5. The method of claim 4, wherein the step of aligning the edge of said first ply with said first heat sealing unit comprises sensing the location of the edge of said first ply with respect to a predetermined location, and shifting said first ply transversely to compensate for deviations from said predetermined location.
6. The method of claim 5, further including the step of shifting said first ply transversely in an oscillatory motion about said predetermined location.
7. The method of claim 6, wherein said first and second plies and said strip are maintained under constant and equal tension througout the sealing steps.
8. The method of claim 6, further including the steps of guiding said two plies and said strip along said sealing path from said second sealing unit to a take-up reel, and continuously winding said first and second plies and said strip on said take-up reel.
9. The method of claim 8, wherein the step of winding said plies and said strip on said take-up reel include driving said reel to maintain a constant tension on said plies and said strip, and to draw said plies and said strip through said sealing steps at a constant speed.
10. The method of claim 4, further including the step of guiding the edge of said second ply upwardly into said horizontal plane prior to feeding said second ply to said second heat sealing unit.
11. The method of claim 1, further including the steps of aligning the edge of said first one of said plies with the first heat sealing unit by sensing the location of the edge of said first ply with respect to a predetermined location, and shifting said ply transversely to compensate for deviations from said predetermined location.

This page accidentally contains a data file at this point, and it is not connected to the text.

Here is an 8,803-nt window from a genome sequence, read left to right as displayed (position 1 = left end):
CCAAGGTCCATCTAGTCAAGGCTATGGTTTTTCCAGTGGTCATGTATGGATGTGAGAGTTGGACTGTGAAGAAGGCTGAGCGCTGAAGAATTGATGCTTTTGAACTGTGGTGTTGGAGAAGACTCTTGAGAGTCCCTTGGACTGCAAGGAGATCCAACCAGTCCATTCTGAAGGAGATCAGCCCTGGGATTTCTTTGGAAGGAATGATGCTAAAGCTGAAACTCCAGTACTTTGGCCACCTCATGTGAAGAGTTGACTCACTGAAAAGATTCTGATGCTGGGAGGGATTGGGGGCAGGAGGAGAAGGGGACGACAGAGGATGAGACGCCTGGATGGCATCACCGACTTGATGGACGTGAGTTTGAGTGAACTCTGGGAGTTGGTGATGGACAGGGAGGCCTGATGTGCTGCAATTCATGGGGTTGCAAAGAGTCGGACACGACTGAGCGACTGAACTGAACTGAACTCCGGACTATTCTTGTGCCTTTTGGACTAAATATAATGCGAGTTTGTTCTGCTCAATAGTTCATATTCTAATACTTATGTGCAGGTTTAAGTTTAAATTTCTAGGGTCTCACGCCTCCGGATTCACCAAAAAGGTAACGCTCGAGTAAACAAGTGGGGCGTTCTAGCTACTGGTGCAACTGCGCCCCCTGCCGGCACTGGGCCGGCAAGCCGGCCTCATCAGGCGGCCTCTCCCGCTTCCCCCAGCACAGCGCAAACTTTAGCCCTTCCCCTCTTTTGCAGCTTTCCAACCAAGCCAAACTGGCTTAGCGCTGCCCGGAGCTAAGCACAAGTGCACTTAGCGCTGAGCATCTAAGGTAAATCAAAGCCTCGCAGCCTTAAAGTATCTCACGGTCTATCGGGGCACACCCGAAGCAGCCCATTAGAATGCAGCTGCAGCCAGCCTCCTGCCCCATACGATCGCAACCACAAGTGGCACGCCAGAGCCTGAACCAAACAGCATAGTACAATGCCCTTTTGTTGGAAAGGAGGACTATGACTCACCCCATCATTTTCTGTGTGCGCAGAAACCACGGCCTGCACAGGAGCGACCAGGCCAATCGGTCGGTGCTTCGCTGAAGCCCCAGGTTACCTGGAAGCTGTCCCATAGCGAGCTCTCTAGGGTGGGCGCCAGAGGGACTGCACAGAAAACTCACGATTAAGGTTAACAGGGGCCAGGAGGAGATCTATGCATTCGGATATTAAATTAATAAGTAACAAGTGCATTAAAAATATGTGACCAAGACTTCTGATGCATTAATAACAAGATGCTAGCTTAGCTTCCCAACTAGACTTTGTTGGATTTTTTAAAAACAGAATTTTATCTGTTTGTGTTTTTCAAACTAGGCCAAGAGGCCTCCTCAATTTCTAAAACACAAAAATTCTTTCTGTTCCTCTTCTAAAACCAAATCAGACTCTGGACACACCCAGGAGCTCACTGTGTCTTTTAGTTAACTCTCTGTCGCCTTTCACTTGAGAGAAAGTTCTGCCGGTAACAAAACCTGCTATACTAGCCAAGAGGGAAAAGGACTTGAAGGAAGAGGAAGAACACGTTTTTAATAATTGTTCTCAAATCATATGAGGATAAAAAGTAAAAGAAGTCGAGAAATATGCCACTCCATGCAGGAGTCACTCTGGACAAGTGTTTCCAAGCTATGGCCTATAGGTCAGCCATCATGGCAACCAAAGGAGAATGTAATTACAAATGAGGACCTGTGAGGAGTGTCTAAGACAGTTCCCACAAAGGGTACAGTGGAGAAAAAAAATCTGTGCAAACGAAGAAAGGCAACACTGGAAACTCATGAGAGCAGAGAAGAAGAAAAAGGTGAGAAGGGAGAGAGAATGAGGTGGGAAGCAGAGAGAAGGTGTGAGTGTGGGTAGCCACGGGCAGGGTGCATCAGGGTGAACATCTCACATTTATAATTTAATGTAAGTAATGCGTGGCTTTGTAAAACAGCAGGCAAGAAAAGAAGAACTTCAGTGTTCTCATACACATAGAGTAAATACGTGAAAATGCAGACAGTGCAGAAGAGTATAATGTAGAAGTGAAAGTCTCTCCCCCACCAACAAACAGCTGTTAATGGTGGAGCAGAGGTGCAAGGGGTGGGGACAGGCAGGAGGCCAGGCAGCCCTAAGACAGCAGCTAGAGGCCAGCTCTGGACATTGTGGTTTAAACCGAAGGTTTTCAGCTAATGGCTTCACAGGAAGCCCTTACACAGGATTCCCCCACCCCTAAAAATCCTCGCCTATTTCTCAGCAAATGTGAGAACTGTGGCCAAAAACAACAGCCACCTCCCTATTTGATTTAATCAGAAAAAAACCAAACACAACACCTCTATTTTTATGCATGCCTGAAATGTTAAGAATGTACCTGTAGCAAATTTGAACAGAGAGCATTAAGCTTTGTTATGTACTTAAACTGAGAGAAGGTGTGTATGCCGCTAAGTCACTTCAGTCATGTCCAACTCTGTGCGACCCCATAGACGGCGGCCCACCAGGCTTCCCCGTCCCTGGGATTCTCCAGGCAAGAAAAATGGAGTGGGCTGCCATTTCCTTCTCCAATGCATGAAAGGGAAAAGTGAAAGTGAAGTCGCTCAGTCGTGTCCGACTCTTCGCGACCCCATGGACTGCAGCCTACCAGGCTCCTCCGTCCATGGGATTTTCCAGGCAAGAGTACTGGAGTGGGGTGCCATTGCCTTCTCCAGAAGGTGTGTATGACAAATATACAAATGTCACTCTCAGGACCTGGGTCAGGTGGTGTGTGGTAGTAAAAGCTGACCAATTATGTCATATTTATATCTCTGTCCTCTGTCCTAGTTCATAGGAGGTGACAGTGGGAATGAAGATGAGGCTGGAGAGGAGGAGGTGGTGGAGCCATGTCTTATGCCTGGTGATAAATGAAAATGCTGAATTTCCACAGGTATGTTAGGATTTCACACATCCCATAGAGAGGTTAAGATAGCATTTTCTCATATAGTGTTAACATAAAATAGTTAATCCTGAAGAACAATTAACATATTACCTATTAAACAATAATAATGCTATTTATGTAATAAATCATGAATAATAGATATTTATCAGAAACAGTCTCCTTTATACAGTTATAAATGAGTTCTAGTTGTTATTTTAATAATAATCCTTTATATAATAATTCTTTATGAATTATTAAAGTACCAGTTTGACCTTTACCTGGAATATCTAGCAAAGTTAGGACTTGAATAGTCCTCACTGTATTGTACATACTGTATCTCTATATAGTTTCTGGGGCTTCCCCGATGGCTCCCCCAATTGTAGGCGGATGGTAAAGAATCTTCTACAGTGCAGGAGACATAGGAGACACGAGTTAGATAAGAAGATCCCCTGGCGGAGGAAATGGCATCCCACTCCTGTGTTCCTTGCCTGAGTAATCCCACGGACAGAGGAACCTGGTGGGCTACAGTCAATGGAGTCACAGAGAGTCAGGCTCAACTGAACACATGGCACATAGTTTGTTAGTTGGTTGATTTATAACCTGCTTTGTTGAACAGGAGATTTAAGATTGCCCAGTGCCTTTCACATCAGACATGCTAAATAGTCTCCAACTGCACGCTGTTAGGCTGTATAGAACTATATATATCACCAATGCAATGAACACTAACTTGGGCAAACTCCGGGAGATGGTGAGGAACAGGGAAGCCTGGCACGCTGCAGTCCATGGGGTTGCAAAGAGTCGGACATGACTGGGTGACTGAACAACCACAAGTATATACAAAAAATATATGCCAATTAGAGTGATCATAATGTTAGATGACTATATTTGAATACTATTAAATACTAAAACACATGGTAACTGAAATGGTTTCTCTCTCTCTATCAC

12. The method of claim 11 further including the step of shifting said first ply transversely in an oscillatory motion about said predetermined location.
13. The method of claim 12, wherein said first and second plies are supplied from a common source, said source being shifted transversely to align said first ply with said first heat sealing unit.
14. The method of claim 1, further including the step of winding said first and second plies and said strip on a take-up reel upon completion of said sealing steps.
15. The method of claim 14, wherein the step of winding said plies and said strip on said take-up reel includes driving said reel to maintain a constant tension on said plies and said strip, and to draw said plies and said strip through said sealing units at a constant speed.
16. The method of claim 15, further including the step of supplying said first and second plies from a first supply reel, and braking said first supply reel to maintain tension on said plies.
17. The method of claim 16 further including the steps of supplying said strip from a second supply reel, and braking said second supply reel to maintain tension on said strip.
18. The method of claim 15, further including the steps of operating said first and second heat sealing units in synchronism with each other, and adjusting the speed of said units and of said take-up reel to maintain a constant selected tension on said plies and said strip.
19. The method of continuously assembling stock material by heat-welding the first and second longitudinal edges of a fastener strip between corresponding edges of a sheet, comprising the steps of: